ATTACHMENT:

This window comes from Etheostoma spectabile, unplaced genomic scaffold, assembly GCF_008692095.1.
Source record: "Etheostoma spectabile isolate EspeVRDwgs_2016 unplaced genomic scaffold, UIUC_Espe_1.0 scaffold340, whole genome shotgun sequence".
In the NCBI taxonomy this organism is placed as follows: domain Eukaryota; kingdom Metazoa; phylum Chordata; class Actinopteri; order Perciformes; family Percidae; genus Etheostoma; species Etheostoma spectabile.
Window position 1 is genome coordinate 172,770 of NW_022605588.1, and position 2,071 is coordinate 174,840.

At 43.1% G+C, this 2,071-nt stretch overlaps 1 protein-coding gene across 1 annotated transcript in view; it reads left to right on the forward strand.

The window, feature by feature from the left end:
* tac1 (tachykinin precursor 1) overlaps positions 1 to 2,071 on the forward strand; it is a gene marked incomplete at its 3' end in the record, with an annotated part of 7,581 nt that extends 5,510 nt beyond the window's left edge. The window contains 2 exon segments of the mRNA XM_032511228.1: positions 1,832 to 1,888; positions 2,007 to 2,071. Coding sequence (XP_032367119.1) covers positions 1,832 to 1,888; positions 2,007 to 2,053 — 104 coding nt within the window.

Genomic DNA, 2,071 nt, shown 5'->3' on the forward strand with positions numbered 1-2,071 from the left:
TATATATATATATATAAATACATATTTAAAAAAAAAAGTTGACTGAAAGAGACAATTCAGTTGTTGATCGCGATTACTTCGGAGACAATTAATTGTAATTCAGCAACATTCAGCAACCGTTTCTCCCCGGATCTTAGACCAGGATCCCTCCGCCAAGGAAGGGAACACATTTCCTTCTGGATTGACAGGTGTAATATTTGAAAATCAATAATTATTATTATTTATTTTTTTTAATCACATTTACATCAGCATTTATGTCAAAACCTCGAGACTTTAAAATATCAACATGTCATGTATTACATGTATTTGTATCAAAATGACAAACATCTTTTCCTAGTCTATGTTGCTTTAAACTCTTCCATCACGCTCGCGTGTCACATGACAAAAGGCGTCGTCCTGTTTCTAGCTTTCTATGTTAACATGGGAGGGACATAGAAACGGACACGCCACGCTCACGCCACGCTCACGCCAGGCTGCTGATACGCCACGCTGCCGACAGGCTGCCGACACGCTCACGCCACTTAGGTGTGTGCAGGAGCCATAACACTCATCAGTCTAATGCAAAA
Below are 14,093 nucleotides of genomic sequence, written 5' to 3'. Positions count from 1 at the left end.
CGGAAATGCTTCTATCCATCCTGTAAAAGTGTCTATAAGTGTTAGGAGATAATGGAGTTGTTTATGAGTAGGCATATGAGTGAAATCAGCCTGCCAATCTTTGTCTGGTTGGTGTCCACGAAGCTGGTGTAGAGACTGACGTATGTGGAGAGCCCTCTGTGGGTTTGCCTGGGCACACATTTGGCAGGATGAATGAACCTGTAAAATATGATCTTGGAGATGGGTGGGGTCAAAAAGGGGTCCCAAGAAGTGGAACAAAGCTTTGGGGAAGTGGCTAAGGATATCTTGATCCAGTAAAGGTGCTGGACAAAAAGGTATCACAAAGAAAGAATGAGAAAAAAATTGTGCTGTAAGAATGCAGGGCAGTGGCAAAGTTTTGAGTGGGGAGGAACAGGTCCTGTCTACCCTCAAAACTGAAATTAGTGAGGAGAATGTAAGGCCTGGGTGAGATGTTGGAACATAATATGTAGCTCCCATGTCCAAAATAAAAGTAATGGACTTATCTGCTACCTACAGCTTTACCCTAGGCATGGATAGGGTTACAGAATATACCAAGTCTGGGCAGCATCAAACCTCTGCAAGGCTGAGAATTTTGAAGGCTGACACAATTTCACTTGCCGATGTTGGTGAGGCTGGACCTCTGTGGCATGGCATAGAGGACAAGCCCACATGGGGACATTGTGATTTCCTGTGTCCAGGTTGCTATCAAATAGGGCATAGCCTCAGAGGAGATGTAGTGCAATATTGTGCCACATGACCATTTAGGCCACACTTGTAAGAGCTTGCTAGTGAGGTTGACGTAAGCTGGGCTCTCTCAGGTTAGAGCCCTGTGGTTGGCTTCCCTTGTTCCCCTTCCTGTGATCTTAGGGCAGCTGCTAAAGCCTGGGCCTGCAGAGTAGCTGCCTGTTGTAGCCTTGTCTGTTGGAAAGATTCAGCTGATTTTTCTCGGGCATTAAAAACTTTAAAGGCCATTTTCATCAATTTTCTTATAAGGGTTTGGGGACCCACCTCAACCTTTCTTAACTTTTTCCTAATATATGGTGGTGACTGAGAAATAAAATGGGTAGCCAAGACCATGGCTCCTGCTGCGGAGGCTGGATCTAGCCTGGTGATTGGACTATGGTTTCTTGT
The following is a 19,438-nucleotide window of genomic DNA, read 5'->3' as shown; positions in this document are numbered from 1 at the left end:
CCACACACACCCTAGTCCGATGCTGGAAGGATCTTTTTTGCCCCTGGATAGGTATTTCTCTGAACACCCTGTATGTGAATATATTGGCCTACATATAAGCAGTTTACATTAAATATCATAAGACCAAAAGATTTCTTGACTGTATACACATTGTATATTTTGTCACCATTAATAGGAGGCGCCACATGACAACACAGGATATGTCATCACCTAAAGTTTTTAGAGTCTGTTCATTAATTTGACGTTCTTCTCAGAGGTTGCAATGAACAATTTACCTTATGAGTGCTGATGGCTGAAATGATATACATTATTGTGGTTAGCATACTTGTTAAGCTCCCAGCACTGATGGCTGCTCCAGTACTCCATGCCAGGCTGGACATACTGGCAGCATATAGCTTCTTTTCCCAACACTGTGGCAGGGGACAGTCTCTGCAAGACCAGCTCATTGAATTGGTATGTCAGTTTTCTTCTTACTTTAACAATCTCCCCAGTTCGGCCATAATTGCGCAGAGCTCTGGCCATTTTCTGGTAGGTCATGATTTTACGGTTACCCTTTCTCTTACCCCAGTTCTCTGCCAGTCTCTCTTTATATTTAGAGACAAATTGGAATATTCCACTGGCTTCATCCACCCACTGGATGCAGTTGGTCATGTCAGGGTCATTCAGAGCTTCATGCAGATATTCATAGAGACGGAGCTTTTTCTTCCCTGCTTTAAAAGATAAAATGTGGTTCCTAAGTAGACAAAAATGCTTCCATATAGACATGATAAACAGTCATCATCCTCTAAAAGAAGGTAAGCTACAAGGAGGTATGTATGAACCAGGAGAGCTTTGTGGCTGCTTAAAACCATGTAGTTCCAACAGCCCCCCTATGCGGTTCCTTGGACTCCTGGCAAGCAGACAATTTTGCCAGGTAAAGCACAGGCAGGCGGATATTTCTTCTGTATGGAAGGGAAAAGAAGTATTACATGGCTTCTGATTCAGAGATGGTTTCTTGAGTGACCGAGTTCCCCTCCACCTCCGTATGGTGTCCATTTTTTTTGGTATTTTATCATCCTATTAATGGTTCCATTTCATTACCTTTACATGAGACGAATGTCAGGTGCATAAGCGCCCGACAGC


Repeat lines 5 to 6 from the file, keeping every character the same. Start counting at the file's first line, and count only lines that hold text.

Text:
At 43.1% G+C, this 2,071-nt stretch overlaps 1 protein-coding gene across 1 annotated transcript in view; it reads left to right on the forward strand.

The window, feature by feature from the left end: